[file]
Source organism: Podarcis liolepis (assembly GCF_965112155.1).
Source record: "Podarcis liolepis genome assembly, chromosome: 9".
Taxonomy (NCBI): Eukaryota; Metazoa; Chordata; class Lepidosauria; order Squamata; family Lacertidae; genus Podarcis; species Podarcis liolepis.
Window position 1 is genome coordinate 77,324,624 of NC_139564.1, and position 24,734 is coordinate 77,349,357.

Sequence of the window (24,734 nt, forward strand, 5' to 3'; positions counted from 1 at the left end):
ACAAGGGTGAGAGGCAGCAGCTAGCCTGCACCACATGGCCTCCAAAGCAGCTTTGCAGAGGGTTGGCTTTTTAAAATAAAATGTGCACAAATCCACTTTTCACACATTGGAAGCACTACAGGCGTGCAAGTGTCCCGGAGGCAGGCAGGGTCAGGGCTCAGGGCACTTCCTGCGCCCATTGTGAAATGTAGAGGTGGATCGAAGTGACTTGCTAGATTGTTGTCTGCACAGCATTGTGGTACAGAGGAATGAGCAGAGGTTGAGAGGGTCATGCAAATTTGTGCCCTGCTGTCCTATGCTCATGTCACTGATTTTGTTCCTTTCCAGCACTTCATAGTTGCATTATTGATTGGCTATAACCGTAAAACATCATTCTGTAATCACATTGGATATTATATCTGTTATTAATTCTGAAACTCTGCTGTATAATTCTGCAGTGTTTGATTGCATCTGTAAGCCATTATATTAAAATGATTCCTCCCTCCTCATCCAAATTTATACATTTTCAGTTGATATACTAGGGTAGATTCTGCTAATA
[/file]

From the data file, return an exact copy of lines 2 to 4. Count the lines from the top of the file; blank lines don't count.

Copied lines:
Source record: "Podarcis liolepis genome assembly, chromosome: 9".
Taxonomy (NCBI): Eukaryota; Metazoa; Chordata; class Lepidosauria; order Squamata; family Lacertidae; genus Podarcis; species Podarcis liolepis.
Window position 1 is genome coordinate 77,324,624 of NC_139564.1, and position 24,734 is coordinate 77,349,357.